despite appropriate medical and surgical intervention is extremely poor. Allogeneic stem
cell transplantation can cure CGD however the mortality of this procedure is high for
patients who are actively infected. Ongoing clinical trials at the NIH and elsewhere
suggest that the use of non-myeloablative conditioning for allogeneic stem cell
transplantation is safer and less toxic for patients who are free of infection at the time
of transplant. The goal of this phase II study is to investigate the safety and efficacy of
this novel approach to allogeneic stem cell transplantation for CGD patients who are
actively infected. Following a preparative regimen designed to provide intense
immunosuppression without myeloablation, patients will receive a peripheral blood stem cell
graft from an HLA identical parent or sibling. Donor T-cells will be infused
post-transplant if donor stem engraftment is unsatisfactory.
The end points of this study are engraftment, degree of donor-host chimerism, incidence of
acute and chronic GvHD, infection status, immune reconstitution, and transplant related
morbidity and mortality.
Ages 1-55 years.
DHR proven CGD: Includes gp91phox, p47phox, p22phox, and p67phox deficiency.
Must have an active, life threatening non-viral infection that persists despite adequate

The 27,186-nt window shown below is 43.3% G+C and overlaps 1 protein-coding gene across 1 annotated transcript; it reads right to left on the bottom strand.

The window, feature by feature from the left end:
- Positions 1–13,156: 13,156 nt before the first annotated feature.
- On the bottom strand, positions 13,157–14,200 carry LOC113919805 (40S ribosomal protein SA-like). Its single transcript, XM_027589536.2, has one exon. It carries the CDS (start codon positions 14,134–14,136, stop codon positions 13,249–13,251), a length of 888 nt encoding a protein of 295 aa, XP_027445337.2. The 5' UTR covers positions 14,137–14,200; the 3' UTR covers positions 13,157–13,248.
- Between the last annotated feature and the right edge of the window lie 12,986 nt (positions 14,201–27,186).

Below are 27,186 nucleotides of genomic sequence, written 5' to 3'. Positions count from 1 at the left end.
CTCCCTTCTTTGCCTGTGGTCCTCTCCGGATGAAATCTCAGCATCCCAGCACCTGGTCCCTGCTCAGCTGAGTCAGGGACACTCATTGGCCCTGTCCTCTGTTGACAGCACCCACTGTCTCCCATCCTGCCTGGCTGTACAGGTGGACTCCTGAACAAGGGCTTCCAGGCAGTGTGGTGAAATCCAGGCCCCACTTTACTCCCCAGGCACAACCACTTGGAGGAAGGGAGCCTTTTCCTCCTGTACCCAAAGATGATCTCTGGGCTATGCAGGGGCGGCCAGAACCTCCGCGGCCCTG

and appropriate medical or surgical therapy (continued presence of pathogens on histology,
culture positivity or continued radiographic evidence of infection). Patients with a
progressive infectious process despite appropriate medical or surgical intervention may be
considered for expedited enrollment into the study.
No major organ dysfunction precluding transplantation.
HLA identical sibling or parent compatible at all 6 of the HLA A, B and DR antigens by
molecular typing techniques.
Left ventricular ejection fraction greater than 35% predicted.
ECOG performance status of 0-3.
HLA identical sibling or parent donor.
Fit to receive G-CSF and give peripheral blood stem cells (weight over 18kg, normal blood
count, normotensive, no history of stroke, no history of severe heart disease).
Female carriers of X-linked must have greater than 30% normal neutrophils.
If donor is a sibling who is a minor, he/she is the oldest eligible sibling and no adults
are eligible donors.
Pregnant patients or donors.
Age greater than 55 years.
ECOG performance status of 4 or more. Psychiatric disorder or mental deficiency of the
patient or the donor sufficiently severe as to make compliance with PBSC transplantation
treatment unlikely, and making informed consent impossible.
Evidence of rapid deterioration due to progressive infection and/or organ damage.
Left ventricular ejection fraction: less than 35% predicted.
Creatinine Clearance less than 50. A maximum age adjusted serum creatinine will be used
for patients who are unable to provide an accurate 24 hour urine collection.
Serum bilirubin greater 4 mg/dl, Transaminases greater than 4 times the upper limit of
HIV positive (donor or recipient). Donors who are positive for HBV, HCV or HTLV will be
used at the discretion of the investigator.
Malignant diseases liable to relapse or progress within 5 years.
Donor who is unfit to receive G-CSF and undergo apheresis. (Uncontrolled hypertension,
history of stroke, history of heart disease, thrombocytopenia, massive splenomegaly).